Hyper-V is the new name for Windows Server Virtualization

This content is 17 years old. I don't routinely update old blog posts as they are only intended to represent a view at a particular point in time. Please be warned that the information here may be out of date.

Last week I was in Redmond, at a Windows Server 2008 technical conference. Not a word was said about Windows Server 2008 product packaging (except that I think one speaker may have said that the details for the various SKUs were still being worked on). Well, it’s amazing how things can change in a few days, as one of the big announcements at this week’s TechEd IT Forum 2007 in Barcelona is the Windows Server 2008 product pricing, packaging and licensing. I don’t normally cover “news” here – there are others who do a much better job of that than I would – but I am interested in the new Hyper-V announcement.

Hyper-V is the new name for the product codenamed Viridian, also known as Windows Server Virtualization, and expected to ship within 180 days of Windows Server 2008. Interestingly, as well as the SKUs that were expected for web, standard, enterprise, datacenter and Itanium editions of Windows Server 2008, there will be versions of Windows Server 2008 standard, enterprise and datacenter editions without the Hyper-V technology (Hyper-V will only be available for x64 versions of Windows Server 2008) as well as a separate SKU for Hyper-V priced at just $28.

$28 sounds remarkably low – why not just make it free (and greatly simplify the product model)? In any case, this places Hyper-V in a great position to compete on price with Citrix Xen Server or VMware ESX Server 3i (it should be noted that I have yet to see pricing announced for VMware Server 3i) – I’ve already written that I think Hyper-V has the potential to compete on technical merit (something that its predecessor, Virtual Server 2005 R2, couldn’t).

At the same time, Microsoft announced a Windows Server Virtualisation validation programme – designed to validate Windows Server with virtualisation software and enable Microsoft to offer co-operative technical support to customers running Windows Server on validated, non-Windows server virtualisation software platforms (such as Xen) as well as virtualisation solution accelerators and general availability of System Center Virtual Machine Manager 2007.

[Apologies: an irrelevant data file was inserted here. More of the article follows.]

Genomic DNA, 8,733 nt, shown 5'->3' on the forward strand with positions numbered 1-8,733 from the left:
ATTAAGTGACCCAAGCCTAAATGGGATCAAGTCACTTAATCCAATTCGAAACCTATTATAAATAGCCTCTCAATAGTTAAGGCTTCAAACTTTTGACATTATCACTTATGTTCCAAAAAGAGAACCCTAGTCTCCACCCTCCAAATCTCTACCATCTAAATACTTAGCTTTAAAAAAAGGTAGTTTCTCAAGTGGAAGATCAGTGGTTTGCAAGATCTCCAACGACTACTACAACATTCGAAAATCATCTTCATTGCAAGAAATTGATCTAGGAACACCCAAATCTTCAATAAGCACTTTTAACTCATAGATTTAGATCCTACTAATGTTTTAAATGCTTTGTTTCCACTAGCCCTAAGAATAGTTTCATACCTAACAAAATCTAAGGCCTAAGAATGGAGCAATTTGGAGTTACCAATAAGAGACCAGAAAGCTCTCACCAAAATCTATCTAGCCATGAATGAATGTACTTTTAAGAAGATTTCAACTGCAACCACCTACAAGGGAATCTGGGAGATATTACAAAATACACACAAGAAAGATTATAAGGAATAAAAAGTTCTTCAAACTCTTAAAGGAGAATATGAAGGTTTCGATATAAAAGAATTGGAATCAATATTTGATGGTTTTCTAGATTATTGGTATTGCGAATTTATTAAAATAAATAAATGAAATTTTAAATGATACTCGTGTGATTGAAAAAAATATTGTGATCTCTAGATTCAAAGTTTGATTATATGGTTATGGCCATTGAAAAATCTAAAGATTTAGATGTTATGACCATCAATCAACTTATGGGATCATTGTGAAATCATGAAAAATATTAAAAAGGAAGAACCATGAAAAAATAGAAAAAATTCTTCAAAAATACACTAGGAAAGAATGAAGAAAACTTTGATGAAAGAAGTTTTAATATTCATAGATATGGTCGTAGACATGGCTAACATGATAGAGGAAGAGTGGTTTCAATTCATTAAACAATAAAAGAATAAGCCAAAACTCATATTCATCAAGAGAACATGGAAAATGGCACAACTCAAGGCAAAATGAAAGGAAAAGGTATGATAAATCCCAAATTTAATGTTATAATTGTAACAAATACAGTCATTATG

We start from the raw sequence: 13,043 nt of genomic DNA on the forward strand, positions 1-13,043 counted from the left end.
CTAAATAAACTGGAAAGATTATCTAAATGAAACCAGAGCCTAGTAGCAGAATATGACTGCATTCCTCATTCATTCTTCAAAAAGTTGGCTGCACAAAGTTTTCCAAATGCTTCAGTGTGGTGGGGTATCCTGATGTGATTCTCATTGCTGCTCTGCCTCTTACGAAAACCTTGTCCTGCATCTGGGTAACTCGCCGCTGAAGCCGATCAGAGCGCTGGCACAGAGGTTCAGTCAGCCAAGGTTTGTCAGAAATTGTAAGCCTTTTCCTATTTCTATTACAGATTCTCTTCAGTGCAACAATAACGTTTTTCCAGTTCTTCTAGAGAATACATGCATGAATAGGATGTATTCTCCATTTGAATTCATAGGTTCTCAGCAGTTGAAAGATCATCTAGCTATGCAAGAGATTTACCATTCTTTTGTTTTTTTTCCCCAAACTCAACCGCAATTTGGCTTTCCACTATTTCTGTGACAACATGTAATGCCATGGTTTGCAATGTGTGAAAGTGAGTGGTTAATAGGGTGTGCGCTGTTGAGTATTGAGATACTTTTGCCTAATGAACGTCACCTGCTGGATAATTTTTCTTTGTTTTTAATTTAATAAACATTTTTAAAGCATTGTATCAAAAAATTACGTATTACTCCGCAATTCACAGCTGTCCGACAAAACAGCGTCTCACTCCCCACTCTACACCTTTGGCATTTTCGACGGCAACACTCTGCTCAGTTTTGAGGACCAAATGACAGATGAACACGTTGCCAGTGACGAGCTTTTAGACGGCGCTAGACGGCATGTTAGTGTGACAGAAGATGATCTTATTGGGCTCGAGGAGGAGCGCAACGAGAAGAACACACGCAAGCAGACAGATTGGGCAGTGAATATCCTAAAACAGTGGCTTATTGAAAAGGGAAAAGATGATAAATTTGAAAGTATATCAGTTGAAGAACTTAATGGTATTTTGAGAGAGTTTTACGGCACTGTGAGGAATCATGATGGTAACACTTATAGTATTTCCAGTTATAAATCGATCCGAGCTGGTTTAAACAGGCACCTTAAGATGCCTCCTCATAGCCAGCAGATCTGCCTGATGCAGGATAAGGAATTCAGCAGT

Whilst VNU are reporting that VMware are “unfazed” by the Microsoft Hyper-V announcement, I have absolutely no doubt that Microsoft is serious about making a name for itself in the x86/x64 server virtualisation market.

3 thoughts on “Hyper-V is the new name for Windows Server Virtualization

  1. I think that by charging $28, Microsoft can avoid being accused of bundling for free (a la media player and IE) and avoid any potential anti-competition law suits. I think.

  2. Good point Mike. That would fit with the information I received last night from a Microsoft representative:

    “Microsoft believes that most customers now expect virtualization capabilities in their server OS. They believe most Microsoft customers will see this value and buy Windows Server 2008. However, based on customer demand, they are also offering Microsoft Hyper-V Server, a stand-alone server virtualization product. The goal is to make virtualization cost effective for customers.”

    It all makes sense now. One version with Hyper-V bundled, and one without (and the option for vendors to ship Hyper-V on hardware without a full Windows Server license). I expect the versions of Windows Server 2008 without Hyper-V to sell about as well as Windows XP N Edition and Windows Vista N Edition have…

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